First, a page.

Public Email and the Sunshine Law

Monday, April 7, 2008
Posted by Brawlin Melgar

by John Beagle

Recently, angry parents sued the Mason, Ohio School Board* for not providing emails sent and received by school authorities on school computers.

Bottom Line: Mason Schools may be a violation of the Ohio Sunshine Laws**.

This may be a wakeup call for all public entities in Ohio and other states from Florida to Hawaii, that have enacted similar sunshine laws.

I spoke with a 15 year computer network engineer and email expert, Josh VanCleave+ about email, Sunshine Laws and Ohio's Public Records Act and Ohio's Open Meetings Act.

Beagle: Describe what is required in terms of complying with legal email data requests from parents and other entities.

VanCleave: E-Mail or any electronic documents for any government agency are considered public record and therefore must be retained and made available to the public.  

There are very strict guidelines for the types of e-mail that are not considered public record and are allowed to be redacted from the public.  These are things like personal communications in no way relating to work, e-mail's detailing student academic records, medical information, adoption information, probation information, parole information, confidential law enforcement records, confidential civil rights records, criminal records, even e-mail's that give information such as home addresses or phone numbers.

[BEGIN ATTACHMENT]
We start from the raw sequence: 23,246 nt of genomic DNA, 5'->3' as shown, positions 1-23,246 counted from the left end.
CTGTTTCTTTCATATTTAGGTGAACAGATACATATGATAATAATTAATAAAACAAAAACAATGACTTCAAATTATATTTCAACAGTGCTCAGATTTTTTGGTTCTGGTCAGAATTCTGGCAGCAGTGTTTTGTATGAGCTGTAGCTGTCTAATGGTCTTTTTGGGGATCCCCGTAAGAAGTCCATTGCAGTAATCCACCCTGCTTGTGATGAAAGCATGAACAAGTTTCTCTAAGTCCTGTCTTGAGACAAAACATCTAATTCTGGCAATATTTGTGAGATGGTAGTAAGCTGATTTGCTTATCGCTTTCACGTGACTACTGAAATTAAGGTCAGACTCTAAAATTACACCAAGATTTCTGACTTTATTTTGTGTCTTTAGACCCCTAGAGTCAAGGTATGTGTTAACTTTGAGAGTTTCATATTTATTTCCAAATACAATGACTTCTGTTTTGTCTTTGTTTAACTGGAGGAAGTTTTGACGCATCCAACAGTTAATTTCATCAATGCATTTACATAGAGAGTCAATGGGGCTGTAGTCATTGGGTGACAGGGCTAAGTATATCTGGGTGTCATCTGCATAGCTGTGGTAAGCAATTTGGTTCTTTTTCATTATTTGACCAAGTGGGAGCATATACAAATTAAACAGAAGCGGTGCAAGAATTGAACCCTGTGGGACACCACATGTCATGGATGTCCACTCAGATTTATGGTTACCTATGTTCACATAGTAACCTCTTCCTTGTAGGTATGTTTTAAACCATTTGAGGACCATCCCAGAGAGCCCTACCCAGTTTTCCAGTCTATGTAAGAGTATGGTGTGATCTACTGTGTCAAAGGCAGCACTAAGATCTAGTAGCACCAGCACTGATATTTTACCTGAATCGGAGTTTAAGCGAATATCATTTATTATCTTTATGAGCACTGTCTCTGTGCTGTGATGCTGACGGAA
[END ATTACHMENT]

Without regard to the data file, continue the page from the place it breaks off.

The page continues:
To comply with the public records act a government agency must adhere to strict standards, the public records act states "all public records shall be promptly prepared and made available for inspection to any person at all reasonable times during regular business hours … upon request, a public office or person responsible for public records shall make copies available at cost, within a reasonable period of time…"

a.    There are no limits on who may make a public records request, the act expressly states that "any person" may make a request.
b.    The request for public records does not have to be made in writing, officials may request the requestor complete a form, but they can not be required to do so.
c.    Public records must be provided to the requestor "at cost" which means the requestor is only allowed to be charged for the media, government agencies can not charge for the labor involved with duplicating the public records.
d.    There may be no limits set on the amount of public records requests a person is allowed to make, however a government agency may limit the number of requests sent by mail to 10 per month.
e.    Any person who claims a denial of the opportunity to inspect or receive a copy of a public record may file a mandamus action in state court to obtain a judgment ordering the public agency to make requested records available.

Beagle: What would you suggest for Ohio Governments and School Districts?
VanCleave: Ohio Governments and School Districts need a way of archiving all e-mails so that public records are not accidentally discarded by e-mail users.  There is a large misconception by non technical people that if they have a backup system for their e-mail server they are in compliance.  This could not be more wrong. 

"Backups are not sufficient to comply"
Backups alone are not sufficient to comply with e-mail archiving rules and regulations.  Backups are essentially a snapshot of your e-mail at one moment in time.  They do not record messages removed from the deleted items folder.  Also, any message that is sent and then removed from the sent items folder before a backup is run is never c